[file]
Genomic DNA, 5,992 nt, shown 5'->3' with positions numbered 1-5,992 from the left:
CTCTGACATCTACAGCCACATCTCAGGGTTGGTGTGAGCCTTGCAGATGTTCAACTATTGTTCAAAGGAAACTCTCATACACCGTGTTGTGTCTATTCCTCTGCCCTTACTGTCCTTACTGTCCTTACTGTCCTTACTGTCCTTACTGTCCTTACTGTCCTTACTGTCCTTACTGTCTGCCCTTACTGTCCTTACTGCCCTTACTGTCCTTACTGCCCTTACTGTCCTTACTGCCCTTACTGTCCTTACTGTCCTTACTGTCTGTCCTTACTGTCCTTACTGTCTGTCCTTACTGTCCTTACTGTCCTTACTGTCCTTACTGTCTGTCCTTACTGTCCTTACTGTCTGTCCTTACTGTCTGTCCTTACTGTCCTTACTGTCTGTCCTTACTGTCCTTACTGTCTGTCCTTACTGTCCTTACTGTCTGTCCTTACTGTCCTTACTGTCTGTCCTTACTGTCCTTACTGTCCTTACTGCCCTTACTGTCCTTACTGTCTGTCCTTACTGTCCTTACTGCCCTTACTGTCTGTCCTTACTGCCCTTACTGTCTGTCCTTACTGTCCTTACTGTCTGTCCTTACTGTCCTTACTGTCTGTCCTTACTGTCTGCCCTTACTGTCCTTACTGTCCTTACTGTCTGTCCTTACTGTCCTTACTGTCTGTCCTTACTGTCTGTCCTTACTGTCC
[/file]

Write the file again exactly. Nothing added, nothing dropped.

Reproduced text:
Genomic DNA, 5,992 nt, shown 5'->3' with positions numbered 1-5,992 from the left:
CTCTGACATCTACAGCCACATCTCAGGGTTGGTGTGAGCCTTGCAGATGTTCAACTATTGTTCAAAGGAAACTCTCATACACCGTGTTGTGTCTATTCCTCTGCCCTTACTGTCCTTACTGTCCTTACTGTCCTTACTGTCCTTACTGTCCTTACTGTCCTTACTGTCCTTACTGTCTGCCCTTACTGTCCTTACTGCCCTTACTGTCCTTACTGCCCTTACTGTCCTTACTGCCCTTACTGTCCTTACTGTCCTTACTGTCTGTCCTTACTGTCCTTACTGTCTGTCCTTACTGTCCTTACTGTCCTTACTGTCCTTACTGTCTGTCCTTACTGTCCTTACTGTCTGTCCTTACTGTCTGTCCTTACTGTCCTTACTGTCTGTCCTTACTGTCCTTACTGTCTGTCCTTACTGTCCTTACTGTCTGTCCTTACTGTCCTTACTGTCTGTCCTTACTGTCCTTACTGTCCTTACTGCCCTTACTGTCCTTACTGTCTGTCCTTACTGTCCTTACTGCCCTTACTGTCTGTCCTTACTGCCCTTACTGTCTGTCCTTACTGTCCTTACTGTCTGTCCTTACTGTCCTTACTGTCTGTCCTTACTGTCTGCCCTTACTGTCCTTACTGTCCTTACTGTCTGTCCTTACTGTCCTTACTGTCTGTCCTTACTGTCTGTCCTTACTGTCC